Page 2 of 2 Previous
WASHINGTON - When Secretary of State Hillary Rodham Clinton fractured her right elbow after slipping in a State Department garage in June 2009, she returned to work in just a few days. Her arm in a sling, she juggled speeches and a trip to India and Thailand with physical therapy, rebuilding a joint held together with wire and pins.
That was vivid evidence of Clinton's indomitable stamina and work ethic -- as a first lady, senator, presidential candidate and, for the past four years, the most widely traveled secretary of state in U.S. history.
But after a fall at home in December that caused a concussion, and a subsequent diagnosis of a blood clot in her head, it has taken much longer for Clinton to bounce back. She was released from a hospital in New York on Wednesday, flanked by her daughter, Chelsea, and her husband, former President Bill Clinton. On Thursday, she told colleagues that she hoped to be in the office next week.
Her health scare, though, has reinforced the concerns of friends and colleagues that the years of punishing work and travel have taken a heavy toll. Even among her peers at the highest levels of government, Clinton, 65, is renowned for her grueling schedule. Over the past four years, she was on the road for 401 days and spent the equivalent of 87 full days on a plane, according to the State Department's website.
In one 48-hour marathon in 2009 that her aides still talk about, she traveled from talks with Palestinian leaders in Abu Dhabi to a midnight meeting with Prime Minister Benjamin Netanyahu in Jerusalem, then boarded a plane for Morocco, staying up all night to work on other issues, before going straight to a meeting of Arab leaders the next morning.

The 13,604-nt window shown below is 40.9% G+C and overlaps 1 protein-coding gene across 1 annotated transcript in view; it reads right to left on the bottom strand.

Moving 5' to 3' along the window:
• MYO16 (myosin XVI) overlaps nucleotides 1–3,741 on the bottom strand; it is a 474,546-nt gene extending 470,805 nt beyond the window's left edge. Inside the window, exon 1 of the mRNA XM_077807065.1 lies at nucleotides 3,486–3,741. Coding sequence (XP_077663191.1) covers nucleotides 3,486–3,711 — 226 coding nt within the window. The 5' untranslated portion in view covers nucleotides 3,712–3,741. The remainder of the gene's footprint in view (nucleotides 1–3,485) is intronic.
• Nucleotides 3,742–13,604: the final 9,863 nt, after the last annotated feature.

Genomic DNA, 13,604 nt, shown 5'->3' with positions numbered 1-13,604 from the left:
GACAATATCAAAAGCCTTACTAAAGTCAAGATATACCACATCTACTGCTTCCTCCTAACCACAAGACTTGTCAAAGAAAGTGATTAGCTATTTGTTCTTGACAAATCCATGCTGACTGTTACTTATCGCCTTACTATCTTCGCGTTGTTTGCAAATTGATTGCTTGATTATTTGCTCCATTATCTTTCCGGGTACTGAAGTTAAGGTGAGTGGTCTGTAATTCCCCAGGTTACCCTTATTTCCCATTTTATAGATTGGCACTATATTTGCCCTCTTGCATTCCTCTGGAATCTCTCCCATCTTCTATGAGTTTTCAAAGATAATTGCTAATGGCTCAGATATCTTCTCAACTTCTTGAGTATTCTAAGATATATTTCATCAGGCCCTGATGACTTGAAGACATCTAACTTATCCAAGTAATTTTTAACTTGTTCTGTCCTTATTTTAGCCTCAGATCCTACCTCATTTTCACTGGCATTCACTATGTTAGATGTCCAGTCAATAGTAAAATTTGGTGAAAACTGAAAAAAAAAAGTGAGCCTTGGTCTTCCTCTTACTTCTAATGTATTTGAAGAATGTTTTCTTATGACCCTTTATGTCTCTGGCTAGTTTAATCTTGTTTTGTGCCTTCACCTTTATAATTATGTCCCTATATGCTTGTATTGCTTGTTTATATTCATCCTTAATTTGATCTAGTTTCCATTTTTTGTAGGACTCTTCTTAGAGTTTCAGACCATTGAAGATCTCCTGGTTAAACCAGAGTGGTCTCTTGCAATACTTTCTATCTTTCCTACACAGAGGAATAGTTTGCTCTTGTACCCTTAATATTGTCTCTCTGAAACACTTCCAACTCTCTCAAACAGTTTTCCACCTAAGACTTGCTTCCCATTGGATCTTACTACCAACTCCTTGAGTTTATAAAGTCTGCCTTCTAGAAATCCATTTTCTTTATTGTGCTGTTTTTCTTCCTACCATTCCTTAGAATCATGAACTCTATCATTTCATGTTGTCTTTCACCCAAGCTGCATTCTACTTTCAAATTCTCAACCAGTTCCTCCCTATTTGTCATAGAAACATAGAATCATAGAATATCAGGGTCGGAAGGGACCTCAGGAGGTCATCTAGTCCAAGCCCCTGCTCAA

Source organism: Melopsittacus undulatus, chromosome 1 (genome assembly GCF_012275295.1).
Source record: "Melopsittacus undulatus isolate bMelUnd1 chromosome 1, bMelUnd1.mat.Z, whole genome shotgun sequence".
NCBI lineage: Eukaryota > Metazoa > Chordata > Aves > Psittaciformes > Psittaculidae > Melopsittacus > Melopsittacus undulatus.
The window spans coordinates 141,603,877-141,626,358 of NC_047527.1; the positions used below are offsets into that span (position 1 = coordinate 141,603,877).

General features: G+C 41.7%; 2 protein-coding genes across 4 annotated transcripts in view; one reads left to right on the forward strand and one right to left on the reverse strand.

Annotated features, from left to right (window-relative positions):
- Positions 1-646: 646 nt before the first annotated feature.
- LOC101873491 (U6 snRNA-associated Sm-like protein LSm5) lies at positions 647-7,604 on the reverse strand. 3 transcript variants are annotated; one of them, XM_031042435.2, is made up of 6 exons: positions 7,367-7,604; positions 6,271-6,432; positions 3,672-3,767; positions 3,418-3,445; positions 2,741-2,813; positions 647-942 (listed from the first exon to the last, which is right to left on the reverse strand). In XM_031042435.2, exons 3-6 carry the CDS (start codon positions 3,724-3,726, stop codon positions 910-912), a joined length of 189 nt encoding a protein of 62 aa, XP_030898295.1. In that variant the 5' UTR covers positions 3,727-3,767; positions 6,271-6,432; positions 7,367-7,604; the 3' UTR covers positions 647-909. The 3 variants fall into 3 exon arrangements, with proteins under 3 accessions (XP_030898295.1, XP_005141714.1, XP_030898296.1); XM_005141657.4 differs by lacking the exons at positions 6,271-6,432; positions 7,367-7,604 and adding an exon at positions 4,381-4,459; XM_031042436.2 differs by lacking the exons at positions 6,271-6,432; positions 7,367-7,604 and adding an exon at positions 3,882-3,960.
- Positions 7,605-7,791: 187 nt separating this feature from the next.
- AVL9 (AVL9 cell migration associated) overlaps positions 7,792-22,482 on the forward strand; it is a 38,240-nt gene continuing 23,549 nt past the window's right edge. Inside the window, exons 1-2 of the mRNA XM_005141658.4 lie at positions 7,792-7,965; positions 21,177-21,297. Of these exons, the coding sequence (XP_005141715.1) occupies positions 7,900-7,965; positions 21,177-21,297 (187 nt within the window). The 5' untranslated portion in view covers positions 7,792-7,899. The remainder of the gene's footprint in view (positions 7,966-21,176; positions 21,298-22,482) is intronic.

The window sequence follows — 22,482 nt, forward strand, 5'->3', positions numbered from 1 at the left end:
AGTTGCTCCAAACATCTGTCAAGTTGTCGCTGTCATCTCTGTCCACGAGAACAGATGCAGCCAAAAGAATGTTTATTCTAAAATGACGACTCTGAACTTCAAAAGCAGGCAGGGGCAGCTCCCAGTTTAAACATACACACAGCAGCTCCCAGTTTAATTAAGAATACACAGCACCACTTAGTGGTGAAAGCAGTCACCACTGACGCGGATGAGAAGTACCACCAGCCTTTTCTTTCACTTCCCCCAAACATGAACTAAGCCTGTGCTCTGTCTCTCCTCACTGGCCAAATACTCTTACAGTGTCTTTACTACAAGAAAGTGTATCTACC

'She doesn't spare herself'
"So many people who know her have urged me to tell her not to work so hard," said Melanne S. Verveer, who was Clinton's chief of staff when she was first lady and is now the State Department's ambassador at large for women's issues. "Well, that's not easy to do when you're Hillary Clinton. She doesn't spare herself."
It is not just a matter of duty, Verveer and others said. Clinton genuinely relishes the work, pursuing a brand of personal diplomacy that, she argues, requires her to travel to more places than her predecessors.
While there is no medical evidence that Clinton's clot was caused by her Herculean work habits, her cascade of recent health problems, beginning with a stomach virus, has prompted those who know her best to say that she desperately needs a long rest. Her first order of business after leaving the State Department in the coming weeks, they say, should be to take care of herself.
Some even wonder whether this will -- or should -- temper the feverish speculation that she will make another run for the White House in 2016.
"I am amazed at the number of women who come up to me and tell me she must run for president," said Ellen Chesler, a New York author and friend of Clinton's. "But perhaps this episode will alter things a bit."
Given Clinton's enduring status as a role model, Chesler said women would be watching which path she decides to take, as they plan their own transitions out of the working world.